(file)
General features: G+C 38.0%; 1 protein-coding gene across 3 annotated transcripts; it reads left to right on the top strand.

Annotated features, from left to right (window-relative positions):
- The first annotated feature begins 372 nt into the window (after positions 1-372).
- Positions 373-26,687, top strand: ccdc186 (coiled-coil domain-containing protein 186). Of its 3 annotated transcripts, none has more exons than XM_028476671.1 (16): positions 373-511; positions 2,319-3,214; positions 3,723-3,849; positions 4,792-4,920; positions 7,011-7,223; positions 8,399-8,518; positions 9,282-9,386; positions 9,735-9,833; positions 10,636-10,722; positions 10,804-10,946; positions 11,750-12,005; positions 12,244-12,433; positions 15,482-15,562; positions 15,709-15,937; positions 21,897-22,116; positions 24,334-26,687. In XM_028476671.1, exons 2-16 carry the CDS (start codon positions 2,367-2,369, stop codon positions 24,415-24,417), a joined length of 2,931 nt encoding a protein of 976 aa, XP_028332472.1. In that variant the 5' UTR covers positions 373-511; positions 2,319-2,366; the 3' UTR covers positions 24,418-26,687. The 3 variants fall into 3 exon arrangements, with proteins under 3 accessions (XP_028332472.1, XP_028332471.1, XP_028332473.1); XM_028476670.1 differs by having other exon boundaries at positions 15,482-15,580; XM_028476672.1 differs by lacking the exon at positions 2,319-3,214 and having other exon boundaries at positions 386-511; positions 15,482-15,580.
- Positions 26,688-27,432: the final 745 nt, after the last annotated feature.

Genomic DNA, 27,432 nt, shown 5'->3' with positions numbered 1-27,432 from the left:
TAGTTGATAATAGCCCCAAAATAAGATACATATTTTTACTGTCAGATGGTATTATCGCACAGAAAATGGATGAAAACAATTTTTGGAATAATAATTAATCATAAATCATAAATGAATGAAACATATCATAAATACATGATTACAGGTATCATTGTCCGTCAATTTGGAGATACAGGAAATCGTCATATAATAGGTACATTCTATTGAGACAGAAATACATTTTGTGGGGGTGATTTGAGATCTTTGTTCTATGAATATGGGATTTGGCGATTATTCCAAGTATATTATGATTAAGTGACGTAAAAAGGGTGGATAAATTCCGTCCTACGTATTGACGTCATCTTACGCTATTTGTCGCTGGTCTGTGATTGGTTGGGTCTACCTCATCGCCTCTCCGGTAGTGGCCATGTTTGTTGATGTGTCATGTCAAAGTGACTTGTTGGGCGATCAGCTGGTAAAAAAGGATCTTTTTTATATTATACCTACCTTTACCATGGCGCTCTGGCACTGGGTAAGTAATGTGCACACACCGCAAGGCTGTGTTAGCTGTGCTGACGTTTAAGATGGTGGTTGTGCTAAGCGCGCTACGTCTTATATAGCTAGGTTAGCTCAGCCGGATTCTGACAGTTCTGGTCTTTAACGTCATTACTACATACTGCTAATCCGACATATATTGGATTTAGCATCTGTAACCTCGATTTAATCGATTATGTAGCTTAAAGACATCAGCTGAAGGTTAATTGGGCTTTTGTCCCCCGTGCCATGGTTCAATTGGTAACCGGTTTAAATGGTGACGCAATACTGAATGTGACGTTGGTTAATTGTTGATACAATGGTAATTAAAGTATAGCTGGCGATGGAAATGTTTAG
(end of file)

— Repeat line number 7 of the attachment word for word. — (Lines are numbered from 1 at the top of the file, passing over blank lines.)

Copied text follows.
TAGTTGATAATAGCCCCAAAATAAGATACATATTTTTACTGTCAGATGGTATTATCGCACAGAAAATGGATGAAAACAATTTTTGGAATAATAATTAATCATAAATCATAAATGAATGAAACATATCATAAATACATGATTACAGGTATCATTGTCCGTCAATTTGGAGATACAGGAAATCGTCATATAATAGGTACATTCTATTGAGACAGAAATACATTTTGTGGGGGTGATTTGAGATCTTTGTTCTATGAATATGGGATTTGGCGATTATTCCAAGTATATTATGATTAAGTGACGTAAAAAGGGTGGATAAATTCCGTCCTACGTATTGACGTCATCTTACGCTATTTGTCGCTGGTCTGTGATTGGTTGGGTCTACCTCATCGCCTCTCCGGTAGTGGCCATGTTTGTTGATGTGTCATGTCAAAGTGACTTGTTGGGCGATCAGCTGGTAAAAAAGGATCTTTTTTATATTATACCTACCTTTACCATGGCGCTCTGGCACTGGGTAAGTAATGTGCACACACCGCAAGGCTGTGTTAGCTGTGCTGACGTTTAAGATGGTGGTTGTGCTAAGCGCGCTACGTCTTATATAGCTAGGTTAGCTCAGCCGGATTCTGACAGTTCTGGTCTTTAACGTCATTACTACATACTGCTAATCCGACATATATTGGATTTAGCATCTGTAACCTCGATTTAATCGATTATGTAGCTTAAAGACATCAGCTGAAGGTTAATTGGGCTTTTGTCCCCCGTGCCATGGTTCAATTGGTAACCGGTTTAAATGGTGACGCAATACTGAATGTGACGTTGGTTAATTGTTGATACAATGGTAATTAAAGTATAGCTGGCGATGGAAATGTTTAG